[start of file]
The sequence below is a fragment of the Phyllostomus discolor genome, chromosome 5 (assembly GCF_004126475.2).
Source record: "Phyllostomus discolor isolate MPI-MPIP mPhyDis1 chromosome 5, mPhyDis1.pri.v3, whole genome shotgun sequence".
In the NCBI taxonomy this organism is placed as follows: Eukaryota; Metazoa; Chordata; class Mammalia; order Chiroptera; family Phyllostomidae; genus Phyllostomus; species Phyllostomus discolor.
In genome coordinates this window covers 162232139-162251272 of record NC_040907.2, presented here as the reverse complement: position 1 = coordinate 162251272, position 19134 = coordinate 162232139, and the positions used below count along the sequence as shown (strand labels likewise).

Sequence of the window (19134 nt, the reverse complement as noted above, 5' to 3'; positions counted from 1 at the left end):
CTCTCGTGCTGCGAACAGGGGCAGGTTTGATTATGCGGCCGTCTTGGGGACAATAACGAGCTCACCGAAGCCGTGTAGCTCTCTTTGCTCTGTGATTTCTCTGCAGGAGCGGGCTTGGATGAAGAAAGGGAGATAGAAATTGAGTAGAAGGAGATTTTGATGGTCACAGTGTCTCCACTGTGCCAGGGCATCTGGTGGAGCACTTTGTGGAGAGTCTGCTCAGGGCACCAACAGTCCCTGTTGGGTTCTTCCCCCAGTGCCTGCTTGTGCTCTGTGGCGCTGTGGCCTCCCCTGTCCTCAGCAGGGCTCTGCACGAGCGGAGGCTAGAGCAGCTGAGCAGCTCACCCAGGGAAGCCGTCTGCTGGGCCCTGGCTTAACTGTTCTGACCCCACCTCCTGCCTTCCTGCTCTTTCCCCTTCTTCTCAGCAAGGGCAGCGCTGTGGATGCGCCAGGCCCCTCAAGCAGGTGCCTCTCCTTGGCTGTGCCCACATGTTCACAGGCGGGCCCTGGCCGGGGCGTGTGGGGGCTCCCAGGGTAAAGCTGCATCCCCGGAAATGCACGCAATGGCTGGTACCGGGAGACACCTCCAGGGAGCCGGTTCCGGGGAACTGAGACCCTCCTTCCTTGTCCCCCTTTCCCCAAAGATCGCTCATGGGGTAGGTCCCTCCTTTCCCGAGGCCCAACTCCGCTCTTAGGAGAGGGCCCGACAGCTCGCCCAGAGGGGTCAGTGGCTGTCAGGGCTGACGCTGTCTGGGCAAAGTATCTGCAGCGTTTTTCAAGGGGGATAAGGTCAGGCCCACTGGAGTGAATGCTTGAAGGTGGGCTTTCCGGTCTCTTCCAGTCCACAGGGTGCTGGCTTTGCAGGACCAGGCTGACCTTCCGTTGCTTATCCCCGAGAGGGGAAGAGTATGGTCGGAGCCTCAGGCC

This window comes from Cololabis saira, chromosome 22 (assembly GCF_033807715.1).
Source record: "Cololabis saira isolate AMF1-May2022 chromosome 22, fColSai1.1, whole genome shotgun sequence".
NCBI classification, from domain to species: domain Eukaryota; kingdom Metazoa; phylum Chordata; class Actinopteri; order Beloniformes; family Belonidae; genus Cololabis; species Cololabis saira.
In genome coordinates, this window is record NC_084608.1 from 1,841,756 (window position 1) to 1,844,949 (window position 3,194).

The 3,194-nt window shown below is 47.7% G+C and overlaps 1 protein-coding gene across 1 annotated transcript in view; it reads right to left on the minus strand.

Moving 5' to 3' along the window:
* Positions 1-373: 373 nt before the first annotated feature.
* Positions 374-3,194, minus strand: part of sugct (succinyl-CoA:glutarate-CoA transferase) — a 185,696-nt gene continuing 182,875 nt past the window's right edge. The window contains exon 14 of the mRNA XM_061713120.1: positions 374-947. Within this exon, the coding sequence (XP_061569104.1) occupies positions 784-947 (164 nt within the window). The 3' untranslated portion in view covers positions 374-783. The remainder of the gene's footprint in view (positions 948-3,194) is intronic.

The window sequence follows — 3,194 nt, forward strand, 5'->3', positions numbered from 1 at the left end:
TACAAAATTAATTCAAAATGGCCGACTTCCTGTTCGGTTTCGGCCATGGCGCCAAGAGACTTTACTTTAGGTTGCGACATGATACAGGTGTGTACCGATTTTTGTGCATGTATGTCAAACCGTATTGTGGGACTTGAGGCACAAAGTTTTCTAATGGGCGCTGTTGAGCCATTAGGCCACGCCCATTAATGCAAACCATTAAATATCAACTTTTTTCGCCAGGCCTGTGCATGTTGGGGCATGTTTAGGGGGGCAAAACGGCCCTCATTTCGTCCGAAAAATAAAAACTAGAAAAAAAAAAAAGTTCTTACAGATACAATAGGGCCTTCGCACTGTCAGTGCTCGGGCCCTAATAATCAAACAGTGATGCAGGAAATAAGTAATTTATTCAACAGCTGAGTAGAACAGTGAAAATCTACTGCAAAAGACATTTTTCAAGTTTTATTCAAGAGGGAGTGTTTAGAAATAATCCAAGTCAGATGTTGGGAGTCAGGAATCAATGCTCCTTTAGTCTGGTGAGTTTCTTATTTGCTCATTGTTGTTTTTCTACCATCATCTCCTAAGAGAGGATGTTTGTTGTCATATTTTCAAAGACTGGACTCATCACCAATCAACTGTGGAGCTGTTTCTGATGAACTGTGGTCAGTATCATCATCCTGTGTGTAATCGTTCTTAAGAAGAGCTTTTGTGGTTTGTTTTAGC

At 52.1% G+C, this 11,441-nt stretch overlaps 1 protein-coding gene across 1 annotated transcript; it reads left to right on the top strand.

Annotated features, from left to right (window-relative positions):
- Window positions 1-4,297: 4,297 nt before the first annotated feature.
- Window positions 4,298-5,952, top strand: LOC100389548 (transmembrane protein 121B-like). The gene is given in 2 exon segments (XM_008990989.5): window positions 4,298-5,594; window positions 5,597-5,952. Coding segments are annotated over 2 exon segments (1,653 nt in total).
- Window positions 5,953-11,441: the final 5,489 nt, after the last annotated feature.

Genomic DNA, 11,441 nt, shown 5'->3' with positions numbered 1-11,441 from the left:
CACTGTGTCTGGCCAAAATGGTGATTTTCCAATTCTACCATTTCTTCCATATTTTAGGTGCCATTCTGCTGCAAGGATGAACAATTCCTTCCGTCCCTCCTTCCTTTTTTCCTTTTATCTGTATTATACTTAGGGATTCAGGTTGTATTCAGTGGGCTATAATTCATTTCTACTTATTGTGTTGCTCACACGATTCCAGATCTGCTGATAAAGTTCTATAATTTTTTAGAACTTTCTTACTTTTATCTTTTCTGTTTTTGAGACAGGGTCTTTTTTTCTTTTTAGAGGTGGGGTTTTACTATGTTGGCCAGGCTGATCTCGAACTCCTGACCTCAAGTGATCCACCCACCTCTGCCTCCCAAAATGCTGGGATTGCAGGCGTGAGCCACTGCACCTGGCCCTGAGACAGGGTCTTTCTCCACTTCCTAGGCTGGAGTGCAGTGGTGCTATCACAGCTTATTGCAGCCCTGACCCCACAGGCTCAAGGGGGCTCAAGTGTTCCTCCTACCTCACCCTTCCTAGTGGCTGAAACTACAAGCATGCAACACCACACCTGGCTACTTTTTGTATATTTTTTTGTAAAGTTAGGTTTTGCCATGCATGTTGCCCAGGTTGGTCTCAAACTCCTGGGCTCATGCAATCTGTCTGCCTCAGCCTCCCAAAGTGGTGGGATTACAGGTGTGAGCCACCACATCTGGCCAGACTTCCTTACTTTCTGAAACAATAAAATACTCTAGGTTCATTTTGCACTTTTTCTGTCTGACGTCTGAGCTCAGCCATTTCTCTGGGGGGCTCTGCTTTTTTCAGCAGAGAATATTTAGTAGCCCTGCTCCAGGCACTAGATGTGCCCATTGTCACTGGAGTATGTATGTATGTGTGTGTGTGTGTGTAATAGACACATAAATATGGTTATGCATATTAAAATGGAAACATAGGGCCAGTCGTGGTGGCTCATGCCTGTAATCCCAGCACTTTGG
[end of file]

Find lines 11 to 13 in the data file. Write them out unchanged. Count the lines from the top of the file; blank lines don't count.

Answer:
The 3,194-nt window shown below is 47.7% G+C and overlaps 1 protein-coding gene across 1 annotated transcript in view; it reads right to left on the minus strand.

Moving 5' to 3' along the window:
* Positions 1-373: 373 nt before the first annotated feature.